The Consulate’s Public Affairs Section was given some tickets to a Chinese opera, and I was able to snag a ticket.
The show was based on the folk storyÂ of the woman who flew to the moon, å«¦å¨¥å¥”æœˆ. The libretto captured the whole story of Hou Yi the archer who shot down 9 suns, and the pill of immortality that his wife Chang-E stole from him. The story was enhanced to include foreshadowing and depth of plot. In the end, it’s a tragedy, as the two lovers are separated by mortality andÂ space.
TheÂ performanceÂ was a commemoration of the 120th anniversary of the show, which was performed by a legendary male performer who gained fame by performing women’s roles. The show isÂ also recognized by UNESCO as a cultural heritage. That’s marked by the red banner over the stage.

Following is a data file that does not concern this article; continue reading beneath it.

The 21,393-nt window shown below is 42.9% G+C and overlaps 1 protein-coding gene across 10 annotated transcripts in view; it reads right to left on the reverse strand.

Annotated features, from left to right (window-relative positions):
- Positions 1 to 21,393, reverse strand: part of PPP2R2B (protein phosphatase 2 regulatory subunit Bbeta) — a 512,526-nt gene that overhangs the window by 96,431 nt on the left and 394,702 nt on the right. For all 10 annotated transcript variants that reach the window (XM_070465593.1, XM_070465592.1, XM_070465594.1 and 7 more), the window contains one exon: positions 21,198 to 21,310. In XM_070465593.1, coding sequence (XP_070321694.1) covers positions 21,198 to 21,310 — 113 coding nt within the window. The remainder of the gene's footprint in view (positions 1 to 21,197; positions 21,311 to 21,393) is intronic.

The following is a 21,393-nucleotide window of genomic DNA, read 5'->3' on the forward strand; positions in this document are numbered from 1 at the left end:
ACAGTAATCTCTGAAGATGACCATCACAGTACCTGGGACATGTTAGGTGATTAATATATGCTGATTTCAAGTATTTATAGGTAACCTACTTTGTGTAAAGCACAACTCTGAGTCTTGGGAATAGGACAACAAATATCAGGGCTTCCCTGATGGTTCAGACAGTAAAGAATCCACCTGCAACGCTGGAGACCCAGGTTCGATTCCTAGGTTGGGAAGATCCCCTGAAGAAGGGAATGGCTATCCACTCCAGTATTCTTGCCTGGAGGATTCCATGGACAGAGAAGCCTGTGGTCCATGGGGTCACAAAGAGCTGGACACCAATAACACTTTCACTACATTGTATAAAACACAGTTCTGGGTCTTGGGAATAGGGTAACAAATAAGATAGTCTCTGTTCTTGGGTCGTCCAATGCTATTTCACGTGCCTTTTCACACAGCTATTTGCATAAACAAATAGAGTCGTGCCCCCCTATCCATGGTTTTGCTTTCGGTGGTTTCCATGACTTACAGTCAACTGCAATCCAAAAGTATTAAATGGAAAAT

During the performance, the spoken and sung lines of the show were displayed on screens on either side of the stage. This was an enormous help to me. The lastÂ opera performance that I saw was in 1988 in Taipei. My Chinese has improved a lot since then. This time, instead of not understanding any of the language, I only didn’t understand 90% of it. The captions were a lot of help.
The show seemed to be more modern; there were spoken parts in addition to the singing. In addition to theÂ traditional acrobatics, there were some special effects, like clouds and snow. The final scene, showing Chang-E in her ice palace on the moon, with snow falling, was visually stunning. The lasers were over the top, but this is modern China, after all, so you have to allow for some tackiness.
My first Chinese opera experience was a bucket-list item.Â I wanted to see a Chinese opera performance so that I could say that I did, and so that I would never have to see another.Â After this performance, though, I would like toÂ go again.
Hey, wife, want to goÂ to the opera with me?
I will help you understand that 90%.